Issue: 2018 > May > case report

Pitfalls in SIADH-diagnosed hyponatraemia: Report of two cases

A.J. van Tienhoven, J.W. Buikema, J. Veenstra, E.H. van der Poest Clement
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Hyponatraemia, defined as a serum sodium concentration of < 135 mmol/l, is the most frequently encountered electrolyte disorder in clinical practice.1,2 The syndrome of inappropriate antidiuretic hormone secretion (SIADH) is the most common underlying cause and can be suspected in euvolaemic patients with hyponatraemia, decreased effective osmolality (< 275 mOsm/kg), high urine osmolality (> 100 mOsm/kg of water) and high urine sodium levels (> 40 mmol/l).2-4 SIADH should only be diagnosed after exclusion of adrenal, thyroid and pituitary insufficiency.2,4 However, the evaluation of these contains certain pitfalls. To emphasise the importance of correctly excluding adrenal and pituitary insufficiency, we present two cases in which a suspected SIADH was actually caused by hypopituitarism. 


A 74-year-old male patient with no medical history was referred because of hyponatraemia. In the last three months the patient experienced progressive fatigue, weakness, weight loss and recurrent collapses. At the emergency department, a hypotonic hyponatraemia of 128 mmol/l with a urine sodium level of 63 mmol/l and urine osmolality of 671 mOsm/kg were measured. Thyroid-stimulating hormone levels were within the normal range (1.9 mIU/l) after which SIADH was considered the most likely diagnosis. Further evaluation was scheduled at the outpatient clinic.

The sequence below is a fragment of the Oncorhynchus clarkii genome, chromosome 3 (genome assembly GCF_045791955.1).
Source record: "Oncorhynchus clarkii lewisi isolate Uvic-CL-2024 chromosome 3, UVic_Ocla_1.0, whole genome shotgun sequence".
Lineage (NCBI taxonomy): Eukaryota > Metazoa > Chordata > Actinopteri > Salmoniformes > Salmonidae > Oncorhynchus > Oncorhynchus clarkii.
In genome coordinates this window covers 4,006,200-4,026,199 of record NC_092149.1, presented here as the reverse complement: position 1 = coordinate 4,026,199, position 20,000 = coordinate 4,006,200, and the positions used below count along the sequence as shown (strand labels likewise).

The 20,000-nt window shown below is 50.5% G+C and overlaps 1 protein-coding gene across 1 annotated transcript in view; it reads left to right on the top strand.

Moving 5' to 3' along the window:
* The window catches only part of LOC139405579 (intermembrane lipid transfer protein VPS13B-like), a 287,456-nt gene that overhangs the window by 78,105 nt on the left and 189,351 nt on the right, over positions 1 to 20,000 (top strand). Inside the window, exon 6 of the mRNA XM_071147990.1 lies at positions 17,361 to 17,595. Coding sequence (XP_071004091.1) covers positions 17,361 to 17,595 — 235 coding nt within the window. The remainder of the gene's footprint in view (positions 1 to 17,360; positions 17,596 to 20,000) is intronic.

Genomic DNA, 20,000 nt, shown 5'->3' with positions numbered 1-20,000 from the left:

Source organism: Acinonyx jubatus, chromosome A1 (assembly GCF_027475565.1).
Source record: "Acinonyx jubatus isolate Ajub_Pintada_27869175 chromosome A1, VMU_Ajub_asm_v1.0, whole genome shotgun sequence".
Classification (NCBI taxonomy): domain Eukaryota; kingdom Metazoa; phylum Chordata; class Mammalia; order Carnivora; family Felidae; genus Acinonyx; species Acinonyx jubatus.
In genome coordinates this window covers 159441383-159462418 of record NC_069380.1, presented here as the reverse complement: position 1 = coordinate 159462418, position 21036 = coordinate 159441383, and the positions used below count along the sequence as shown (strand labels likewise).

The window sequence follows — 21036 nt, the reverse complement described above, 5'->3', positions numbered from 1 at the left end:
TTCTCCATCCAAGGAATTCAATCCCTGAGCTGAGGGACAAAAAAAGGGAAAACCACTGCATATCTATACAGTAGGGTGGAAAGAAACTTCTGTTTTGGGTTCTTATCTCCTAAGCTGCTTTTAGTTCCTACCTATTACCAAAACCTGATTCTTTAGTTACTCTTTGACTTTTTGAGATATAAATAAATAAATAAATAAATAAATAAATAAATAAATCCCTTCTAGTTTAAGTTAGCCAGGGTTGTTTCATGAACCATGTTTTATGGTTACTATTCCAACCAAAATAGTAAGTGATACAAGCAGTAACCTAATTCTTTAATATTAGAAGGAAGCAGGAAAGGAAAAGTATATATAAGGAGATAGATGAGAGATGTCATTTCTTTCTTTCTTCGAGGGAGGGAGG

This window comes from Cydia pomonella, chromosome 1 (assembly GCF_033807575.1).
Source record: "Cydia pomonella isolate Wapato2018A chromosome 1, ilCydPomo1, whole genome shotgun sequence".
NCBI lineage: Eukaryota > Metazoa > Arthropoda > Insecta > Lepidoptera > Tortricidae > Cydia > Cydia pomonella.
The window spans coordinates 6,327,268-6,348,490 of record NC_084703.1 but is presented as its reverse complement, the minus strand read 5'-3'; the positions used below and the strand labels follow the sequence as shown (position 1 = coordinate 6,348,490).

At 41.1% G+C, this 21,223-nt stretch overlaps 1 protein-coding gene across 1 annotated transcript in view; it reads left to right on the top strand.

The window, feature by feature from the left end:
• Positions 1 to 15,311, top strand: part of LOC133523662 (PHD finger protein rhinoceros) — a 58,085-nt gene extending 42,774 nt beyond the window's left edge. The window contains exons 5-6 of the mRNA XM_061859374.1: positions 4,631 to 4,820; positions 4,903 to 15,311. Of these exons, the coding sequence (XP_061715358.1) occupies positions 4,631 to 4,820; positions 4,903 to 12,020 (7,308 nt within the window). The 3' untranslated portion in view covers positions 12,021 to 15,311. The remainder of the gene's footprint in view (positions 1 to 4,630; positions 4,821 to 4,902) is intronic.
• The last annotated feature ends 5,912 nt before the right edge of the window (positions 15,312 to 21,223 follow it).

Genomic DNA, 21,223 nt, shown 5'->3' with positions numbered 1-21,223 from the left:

At presentation, the patient was euvolaemic with a blood pressure of 111/75 mmHg and a pulse rate of 77 bpm. Explicit paleness was present and additional testicular examination revealed an estimated reduced volume of 10 ml. Based on these symptoms and the unexplained hyponatraemia, we suspected adrenal insufficiency. Additional testing revealed hypocortisolism with low-normal ACTH levels, hypogonadotropic hypogonadism, central hypothyroidism and mild hyperprolactinaemia (table 1). Cranial MRI showed a 15 mm lesion in the sella turcica suggestive of a Rathke’s cleft cyst. (figure 1). Based on these findings we established the diagnosis of panhypopituitarism due to a Rathke’s cleft cyst. After starting replacement therapy with hydrocortisone, levothyroxine and testosterone this patient quickly made a full recovery. Ultimately, the sodium levels normalised to 140 mmol/l. A follow-up MRI scan six months later showed no growth of the Rathke’s cleft cyst.